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Employees of Rae's Cafe found new life moving to a location not governed by the Jackson County Health Department.

COVID Mandates costly in Jackson County

Looking back on 2021, there were many confrontations with local governments over COVID. One of the most highly publicized was Rae’s Café in Blue Springs which refused to comply with Jackson County health COVID mandates. The County won a court order to close the business and refused to return the food permit.

At a Sept. 11 rally at Rae’s Café, Attorney General Eric Schmitt said that Jackson County was among the most aggressive governments in the country for enforcing COVID mandates against businesses. An online search of businesses closed for defying health mandates show only one other county aggressively fining businesses for COVID rule violations, in Gibson County, Indiana.

Rae’s Café was lucky in that it moved to a new location on 291 North in Independence, which has a health department separate from Jackson County government. Other businesses were not as fortunate.

Data from the Missouri Economic Research and Information Center shows that in 2020, the state lost 44,000 jobs in accommodation and restaurants, with more than 29,000 of those losses occurring in the Kansas City metro. That means that two out of every three jobs lost in those businesses occurred in the metro area, which had government-imposed lock-downs longer with stricter rules than most of the rest of the state. In addition, 1 in 4 Missouri small businesses closed permanently.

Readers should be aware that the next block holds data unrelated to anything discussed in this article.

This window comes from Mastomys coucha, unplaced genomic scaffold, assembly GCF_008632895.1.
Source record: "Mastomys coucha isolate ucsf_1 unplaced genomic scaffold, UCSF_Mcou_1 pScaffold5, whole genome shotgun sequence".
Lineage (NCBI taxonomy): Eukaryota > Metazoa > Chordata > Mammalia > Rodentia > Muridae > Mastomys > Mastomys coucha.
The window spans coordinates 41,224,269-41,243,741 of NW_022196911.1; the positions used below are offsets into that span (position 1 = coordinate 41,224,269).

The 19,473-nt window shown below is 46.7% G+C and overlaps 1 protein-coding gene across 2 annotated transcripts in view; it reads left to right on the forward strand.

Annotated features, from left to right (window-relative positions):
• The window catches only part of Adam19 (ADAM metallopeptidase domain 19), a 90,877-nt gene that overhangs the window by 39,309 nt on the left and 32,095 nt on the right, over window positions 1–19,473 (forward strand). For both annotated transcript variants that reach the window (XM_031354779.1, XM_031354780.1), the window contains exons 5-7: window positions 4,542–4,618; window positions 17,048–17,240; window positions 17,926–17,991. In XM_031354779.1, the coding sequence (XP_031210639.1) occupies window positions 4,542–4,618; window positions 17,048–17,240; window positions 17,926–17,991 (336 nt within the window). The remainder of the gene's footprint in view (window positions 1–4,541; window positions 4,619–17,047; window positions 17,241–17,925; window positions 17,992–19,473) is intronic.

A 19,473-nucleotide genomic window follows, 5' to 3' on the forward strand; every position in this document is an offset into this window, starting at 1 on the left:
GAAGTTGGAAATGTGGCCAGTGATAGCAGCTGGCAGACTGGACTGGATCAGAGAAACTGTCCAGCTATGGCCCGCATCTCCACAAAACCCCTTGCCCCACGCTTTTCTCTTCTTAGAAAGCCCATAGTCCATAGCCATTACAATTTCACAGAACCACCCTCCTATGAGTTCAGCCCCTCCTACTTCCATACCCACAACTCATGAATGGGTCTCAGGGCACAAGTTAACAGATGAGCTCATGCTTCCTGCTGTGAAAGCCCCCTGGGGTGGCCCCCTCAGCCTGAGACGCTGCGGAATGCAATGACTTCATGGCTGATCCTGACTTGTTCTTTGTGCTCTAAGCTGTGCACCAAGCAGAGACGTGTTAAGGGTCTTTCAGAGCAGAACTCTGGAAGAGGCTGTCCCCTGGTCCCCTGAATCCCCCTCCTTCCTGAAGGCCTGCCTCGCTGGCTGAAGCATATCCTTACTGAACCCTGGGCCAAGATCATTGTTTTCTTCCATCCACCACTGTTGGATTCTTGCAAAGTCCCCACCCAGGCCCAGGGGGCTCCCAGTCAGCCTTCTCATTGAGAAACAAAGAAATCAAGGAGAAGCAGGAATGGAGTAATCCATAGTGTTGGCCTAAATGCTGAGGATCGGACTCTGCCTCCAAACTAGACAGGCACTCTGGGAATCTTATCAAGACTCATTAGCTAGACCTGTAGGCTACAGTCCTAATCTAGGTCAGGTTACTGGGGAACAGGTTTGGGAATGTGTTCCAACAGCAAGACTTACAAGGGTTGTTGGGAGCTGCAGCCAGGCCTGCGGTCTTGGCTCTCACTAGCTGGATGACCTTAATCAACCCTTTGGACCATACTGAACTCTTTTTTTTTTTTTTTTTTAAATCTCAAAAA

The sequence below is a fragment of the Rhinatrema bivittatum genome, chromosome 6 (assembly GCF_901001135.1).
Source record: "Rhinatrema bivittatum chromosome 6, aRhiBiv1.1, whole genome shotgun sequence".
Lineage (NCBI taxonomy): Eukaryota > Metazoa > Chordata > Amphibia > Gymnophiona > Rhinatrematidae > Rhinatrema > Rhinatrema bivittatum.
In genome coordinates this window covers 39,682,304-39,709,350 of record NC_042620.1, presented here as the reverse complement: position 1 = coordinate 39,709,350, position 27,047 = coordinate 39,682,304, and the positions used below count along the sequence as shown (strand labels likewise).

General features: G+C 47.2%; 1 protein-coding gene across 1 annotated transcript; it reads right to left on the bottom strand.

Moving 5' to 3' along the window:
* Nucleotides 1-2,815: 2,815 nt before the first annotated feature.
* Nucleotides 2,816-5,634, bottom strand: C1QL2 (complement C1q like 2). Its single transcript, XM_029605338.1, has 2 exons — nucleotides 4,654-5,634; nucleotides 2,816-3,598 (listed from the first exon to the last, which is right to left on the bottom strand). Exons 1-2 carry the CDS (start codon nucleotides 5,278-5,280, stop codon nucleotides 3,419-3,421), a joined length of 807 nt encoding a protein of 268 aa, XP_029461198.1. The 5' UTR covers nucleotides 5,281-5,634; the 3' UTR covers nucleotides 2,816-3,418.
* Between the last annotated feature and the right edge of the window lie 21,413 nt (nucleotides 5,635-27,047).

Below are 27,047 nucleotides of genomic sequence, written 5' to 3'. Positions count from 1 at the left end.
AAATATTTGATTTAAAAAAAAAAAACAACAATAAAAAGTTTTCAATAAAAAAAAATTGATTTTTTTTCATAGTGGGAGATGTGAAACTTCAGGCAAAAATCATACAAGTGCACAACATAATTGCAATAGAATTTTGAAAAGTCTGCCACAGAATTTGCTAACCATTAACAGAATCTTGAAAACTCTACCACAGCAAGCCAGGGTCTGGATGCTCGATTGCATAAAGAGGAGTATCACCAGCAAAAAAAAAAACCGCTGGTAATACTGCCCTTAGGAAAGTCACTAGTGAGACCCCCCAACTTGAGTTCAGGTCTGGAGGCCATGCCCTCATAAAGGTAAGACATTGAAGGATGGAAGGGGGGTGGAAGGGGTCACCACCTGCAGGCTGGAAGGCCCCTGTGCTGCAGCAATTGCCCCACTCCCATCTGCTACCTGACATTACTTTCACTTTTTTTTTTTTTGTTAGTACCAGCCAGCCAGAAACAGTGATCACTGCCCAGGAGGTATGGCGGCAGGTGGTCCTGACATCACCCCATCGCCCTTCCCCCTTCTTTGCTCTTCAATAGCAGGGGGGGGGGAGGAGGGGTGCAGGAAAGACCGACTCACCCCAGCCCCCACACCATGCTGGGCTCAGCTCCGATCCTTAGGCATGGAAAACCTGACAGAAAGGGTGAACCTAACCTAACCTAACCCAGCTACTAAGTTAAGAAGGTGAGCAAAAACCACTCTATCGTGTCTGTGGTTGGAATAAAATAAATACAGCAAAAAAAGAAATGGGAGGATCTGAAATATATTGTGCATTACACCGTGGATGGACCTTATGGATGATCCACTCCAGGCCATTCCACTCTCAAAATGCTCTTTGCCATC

This table compares changes from 2016 through 2020.

St. Louis and Kansas City had more COVID mandates than elsewhere in the state, and the overall decrease in the number of jobs there are greater than other areas. The Southwest area includes Greene County and Springfield, which also had strict mandates.

I believe that Jackson County leaders should stop abusing its businesses, and do everything possible to rebuild its commercial base. While the intent of the mandates were to protect the public, it had the clear impact of killing businesses. When businesses die, the only way to maintain the tax revenue base is to increase assessments on residential properties.

–Preston Smith | Metro Voice Columnist